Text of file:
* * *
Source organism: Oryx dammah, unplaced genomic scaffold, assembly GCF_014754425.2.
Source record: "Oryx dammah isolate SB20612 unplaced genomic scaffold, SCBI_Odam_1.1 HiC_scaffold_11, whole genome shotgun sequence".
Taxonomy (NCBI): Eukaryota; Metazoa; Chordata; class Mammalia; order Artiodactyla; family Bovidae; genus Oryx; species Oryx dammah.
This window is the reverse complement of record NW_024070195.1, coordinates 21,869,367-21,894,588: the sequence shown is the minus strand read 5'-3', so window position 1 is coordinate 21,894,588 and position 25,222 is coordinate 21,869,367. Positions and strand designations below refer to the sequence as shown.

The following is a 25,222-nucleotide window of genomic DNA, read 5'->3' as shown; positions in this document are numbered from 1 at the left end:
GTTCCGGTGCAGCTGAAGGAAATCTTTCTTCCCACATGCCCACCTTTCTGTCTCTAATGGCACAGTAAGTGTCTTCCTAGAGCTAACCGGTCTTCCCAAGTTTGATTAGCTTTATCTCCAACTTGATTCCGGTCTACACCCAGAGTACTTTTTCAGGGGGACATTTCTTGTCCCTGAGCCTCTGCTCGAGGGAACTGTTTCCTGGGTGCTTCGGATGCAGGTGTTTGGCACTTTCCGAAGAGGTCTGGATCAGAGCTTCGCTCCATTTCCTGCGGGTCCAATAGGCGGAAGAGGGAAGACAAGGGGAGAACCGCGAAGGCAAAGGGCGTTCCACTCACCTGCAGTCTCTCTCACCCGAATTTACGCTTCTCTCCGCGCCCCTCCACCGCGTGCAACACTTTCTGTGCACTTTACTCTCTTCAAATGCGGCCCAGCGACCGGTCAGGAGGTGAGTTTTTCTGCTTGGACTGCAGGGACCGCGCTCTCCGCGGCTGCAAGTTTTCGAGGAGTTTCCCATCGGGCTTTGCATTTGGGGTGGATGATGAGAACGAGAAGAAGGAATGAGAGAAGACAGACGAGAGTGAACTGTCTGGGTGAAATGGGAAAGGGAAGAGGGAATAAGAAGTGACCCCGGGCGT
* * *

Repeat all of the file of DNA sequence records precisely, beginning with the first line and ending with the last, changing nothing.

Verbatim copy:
Source organism: Oryx dammah, unplaced genomic scaffold, assembly GCF_014754425.2.
Source record: "Oryx dammah isolate SB20612 unplaced genomic scaffold, SCBI_Odam_1.1 HiC_scaffold_11, whole genome shotgun sequence".
Taxonomy (NCBI): Eukaryota; Metazoa; Chordata; class Mammalia; order Artiodactyla; family Bovidae; genus Oryx; species Oryx dammah.
This window is the reverse complement of record NW_024070195.1, coordinates 21,869,367-21,894,588: the sequence shown is the minus strand read 5'-3', so window position 1 is coordinate 21,894,588 and position 25,222 is coordinate 21,869,367. Positions and strand designations below refer to the sequence as shown.

The following is a 25,222-nucleotide window of genomic DNA, read 5'->3' as shown; positions in this document are numbered from 1 at the left end:
GTTCCGGTGCAGCTGAAGGAAATCTTTCTTCCCACATGCCCACCTTTCTGTCTCTAATGGCACAGTAAGTGTCTTCCTAGAGCTAACCGGTCTTCCCAAGTTTGATTAGCTTTATCTCCAACTTGATTCCGGTCTACACCCAGAGTACTTTTTCAGGGGGACATTTCTTGTCCCTGAGCCTCTGCTCGAGGGAACTGTTTCCTGGGTGCTTCGGATGCAGGTGTTTGGCACTTTCCGAAGAGGTCTGGATCAGAGCTTCGCTCCATTTCCTGCGGGTCCAATAGGCGGAAGAGGGAAGACAAGGGGAGAACCGCGAAGGCAAAGGGCGTTCCACTCACCTGCAGTCTCTCTCACCCGAATTTACGCTTCTCTCCGCGCCCCTCCACCGCGTGCAACACTTTCTGTGCACTTTACTCTCTTCAAATGCGGCCCAGCGACCGGTCAGGAGGTGAGTTTTTCTGCTTGGACTGCAGGGACCGCGCTCTCCGCGGCTGCAAGTTTTCGAGGAGTTTCCCATCGGGCTTTGCATTTGGGGTGGATGATGAGAACGAGAAGAAGGAATGAGAGAAGACAGACGAGAGTGAACTGTCTGGGTGAAATGGGAAAGGGAAGAGGGAATAAGAAGTGACCCCGGGCGT